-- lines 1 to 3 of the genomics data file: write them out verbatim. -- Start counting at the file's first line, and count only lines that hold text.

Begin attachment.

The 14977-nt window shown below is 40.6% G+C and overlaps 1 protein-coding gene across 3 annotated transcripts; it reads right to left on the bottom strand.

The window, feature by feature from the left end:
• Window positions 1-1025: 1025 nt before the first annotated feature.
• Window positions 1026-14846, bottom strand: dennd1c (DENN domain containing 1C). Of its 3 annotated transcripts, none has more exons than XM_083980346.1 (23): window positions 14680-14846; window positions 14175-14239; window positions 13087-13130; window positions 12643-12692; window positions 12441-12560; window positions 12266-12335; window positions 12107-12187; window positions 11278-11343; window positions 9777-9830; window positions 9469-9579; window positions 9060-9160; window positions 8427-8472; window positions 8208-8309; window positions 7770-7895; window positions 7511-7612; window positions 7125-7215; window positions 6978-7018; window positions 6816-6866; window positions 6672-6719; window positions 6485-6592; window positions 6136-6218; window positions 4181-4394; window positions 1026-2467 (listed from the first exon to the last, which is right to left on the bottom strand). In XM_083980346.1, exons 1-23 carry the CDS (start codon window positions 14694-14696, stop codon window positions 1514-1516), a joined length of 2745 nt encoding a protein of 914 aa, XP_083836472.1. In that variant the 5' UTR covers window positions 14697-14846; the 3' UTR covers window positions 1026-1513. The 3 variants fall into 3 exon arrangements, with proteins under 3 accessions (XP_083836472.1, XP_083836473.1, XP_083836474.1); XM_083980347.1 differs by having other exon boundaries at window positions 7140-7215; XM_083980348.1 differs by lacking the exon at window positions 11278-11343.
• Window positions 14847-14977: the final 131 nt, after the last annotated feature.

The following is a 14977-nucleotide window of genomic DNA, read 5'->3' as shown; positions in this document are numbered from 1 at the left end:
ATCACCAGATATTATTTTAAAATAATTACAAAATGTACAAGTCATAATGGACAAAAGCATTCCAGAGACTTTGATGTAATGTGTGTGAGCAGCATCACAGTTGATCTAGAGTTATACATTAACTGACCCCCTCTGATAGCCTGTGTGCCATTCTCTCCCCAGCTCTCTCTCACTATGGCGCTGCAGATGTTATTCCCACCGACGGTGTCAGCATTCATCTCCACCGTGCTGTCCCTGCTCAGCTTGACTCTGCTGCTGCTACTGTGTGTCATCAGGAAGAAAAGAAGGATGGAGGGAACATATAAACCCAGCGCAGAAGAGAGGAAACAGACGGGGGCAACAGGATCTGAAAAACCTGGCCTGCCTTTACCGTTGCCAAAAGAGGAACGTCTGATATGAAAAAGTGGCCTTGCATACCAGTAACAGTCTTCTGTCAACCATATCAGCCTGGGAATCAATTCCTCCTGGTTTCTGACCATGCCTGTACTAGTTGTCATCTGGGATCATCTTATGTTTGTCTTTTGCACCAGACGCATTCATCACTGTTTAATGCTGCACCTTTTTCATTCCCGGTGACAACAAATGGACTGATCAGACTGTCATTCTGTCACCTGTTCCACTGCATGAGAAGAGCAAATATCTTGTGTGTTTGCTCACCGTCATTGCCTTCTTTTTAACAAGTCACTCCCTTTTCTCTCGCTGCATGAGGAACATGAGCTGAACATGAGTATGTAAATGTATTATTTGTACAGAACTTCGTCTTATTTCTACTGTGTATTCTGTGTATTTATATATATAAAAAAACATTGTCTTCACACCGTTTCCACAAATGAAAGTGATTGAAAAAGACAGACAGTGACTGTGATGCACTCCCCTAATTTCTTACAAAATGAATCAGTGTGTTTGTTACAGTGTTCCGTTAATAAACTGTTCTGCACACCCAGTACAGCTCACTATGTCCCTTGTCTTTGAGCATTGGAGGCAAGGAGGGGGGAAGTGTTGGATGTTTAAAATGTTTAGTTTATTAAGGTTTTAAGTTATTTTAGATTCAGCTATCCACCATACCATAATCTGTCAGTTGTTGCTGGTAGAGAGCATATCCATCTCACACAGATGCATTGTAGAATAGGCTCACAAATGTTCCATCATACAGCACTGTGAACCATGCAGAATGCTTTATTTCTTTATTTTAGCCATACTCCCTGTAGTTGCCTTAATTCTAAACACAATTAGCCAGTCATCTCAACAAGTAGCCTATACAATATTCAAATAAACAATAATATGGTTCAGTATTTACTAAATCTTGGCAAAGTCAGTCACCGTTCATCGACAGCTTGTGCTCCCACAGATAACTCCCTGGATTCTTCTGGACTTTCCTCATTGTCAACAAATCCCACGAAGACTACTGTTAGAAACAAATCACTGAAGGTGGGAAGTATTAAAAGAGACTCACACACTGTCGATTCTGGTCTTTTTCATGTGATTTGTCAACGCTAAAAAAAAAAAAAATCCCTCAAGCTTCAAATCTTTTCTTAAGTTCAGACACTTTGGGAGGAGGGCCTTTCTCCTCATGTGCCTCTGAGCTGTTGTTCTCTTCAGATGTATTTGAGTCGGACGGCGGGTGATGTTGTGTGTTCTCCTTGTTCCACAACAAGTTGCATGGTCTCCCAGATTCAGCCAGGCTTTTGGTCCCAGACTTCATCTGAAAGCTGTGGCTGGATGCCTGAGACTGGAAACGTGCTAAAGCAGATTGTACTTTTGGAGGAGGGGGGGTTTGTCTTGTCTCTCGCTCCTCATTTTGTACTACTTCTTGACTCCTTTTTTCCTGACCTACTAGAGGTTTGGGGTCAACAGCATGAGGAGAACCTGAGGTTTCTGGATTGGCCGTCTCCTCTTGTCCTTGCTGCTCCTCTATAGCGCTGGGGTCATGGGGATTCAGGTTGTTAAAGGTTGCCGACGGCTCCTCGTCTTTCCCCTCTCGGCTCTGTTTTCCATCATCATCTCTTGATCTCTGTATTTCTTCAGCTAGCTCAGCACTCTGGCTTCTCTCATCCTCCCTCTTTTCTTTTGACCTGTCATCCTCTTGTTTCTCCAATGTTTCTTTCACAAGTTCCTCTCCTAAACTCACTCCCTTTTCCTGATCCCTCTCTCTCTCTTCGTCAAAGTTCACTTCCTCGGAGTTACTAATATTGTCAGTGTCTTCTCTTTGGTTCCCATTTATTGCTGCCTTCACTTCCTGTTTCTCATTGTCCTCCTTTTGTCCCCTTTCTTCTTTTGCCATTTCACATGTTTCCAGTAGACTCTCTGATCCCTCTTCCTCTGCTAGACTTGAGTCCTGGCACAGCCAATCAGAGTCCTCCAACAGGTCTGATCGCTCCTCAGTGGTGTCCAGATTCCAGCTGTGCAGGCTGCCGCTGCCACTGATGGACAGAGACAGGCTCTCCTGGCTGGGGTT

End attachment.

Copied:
The 14977-nt window shown below is 40.6% G+C and overlaps 1 protein-coding gene across 3 annotated transcripts; it reads right to left on the bottom strand.

The window, feature by feature from the left end:
• Window positions 1-1025: 1025 nt before the first annotated feature.